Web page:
state’s position that Sheley is using tactics to try to delay the trial scheduled to begin Sept. 21.

In other rulings Monday, Mathers agreed to bar the jury in the battery case from hearing why Sheley was incarcerated when the alleged jail incident took place. The jury also will not be told about Sheley’s prior “bad acts” and convictions older than 10 years unless Sheley decides to take the stand. Sheley again told the court that due to the imposed gag order in his capital case, he had not been allowed to consult with a private attorney without the presence of Harrell. Mathers ruled that Sheley may consult a private attorney in his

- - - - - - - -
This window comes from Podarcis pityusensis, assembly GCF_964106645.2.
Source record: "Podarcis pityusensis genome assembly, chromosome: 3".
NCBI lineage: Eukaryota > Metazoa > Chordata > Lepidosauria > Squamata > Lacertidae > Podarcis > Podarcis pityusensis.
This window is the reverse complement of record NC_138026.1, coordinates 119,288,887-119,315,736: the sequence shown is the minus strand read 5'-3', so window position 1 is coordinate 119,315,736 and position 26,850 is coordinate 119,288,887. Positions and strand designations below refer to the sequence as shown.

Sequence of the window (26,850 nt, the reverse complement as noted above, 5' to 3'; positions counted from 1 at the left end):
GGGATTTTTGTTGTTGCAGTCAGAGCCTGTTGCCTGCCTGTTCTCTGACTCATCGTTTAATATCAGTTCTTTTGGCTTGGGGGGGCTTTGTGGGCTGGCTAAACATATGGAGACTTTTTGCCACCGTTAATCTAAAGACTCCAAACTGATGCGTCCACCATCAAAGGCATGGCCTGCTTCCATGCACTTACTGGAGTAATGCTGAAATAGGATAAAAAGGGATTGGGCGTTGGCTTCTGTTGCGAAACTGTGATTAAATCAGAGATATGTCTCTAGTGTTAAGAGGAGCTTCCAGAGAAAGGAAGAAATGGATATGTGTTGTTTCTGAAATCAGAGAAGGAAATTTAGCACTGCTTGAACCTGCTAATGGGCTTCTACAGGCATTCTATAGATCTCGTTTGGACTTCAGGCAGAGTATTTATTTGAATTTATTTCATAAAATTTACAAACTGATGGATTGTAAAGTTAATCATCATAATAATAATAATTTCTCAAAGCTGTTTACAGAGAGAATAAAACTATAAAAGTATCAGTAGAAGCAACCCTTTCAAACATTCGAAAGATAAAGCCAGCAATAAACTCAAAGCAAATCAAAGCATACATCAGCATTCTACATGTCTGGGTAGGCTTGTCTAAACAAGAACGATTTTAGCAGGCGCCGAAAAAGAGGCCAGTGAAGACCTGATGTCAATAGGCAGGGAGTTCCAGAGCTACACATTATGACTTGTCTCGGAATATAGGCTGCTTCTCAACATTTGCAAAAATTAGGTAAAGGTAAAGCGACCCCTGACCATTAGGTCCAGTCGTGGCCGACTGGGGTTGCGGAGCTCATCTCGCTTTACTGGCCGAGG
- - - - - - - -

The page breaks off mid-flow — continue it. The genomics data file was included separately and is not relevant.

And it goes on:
battery case without Harrell’s presence. That ruling does not affect the capital case.

Mathers said he would make his ruling on Sheley’s self-representation motion on Tuesday.

There was much more said in Monday’s hearing that I learned in court Tuesday and I‘ll include that with my “in the courtroom report.” Have you ever watched “Disorder in the Court” with Ashley Banfield on TruTv?
Let’s just say Tuesday’s hearing at times felt like an episode of “Disorder In the Court". Here we go…….

I want to start this entry off with a big thank-you to Mr. Katfish for being so sweet. Today is his birthday and instead of making him a nice breakfast as planned, I’m getting ready to go to court. When I came out from getting ready he had made me the nice breakfast….what a guy!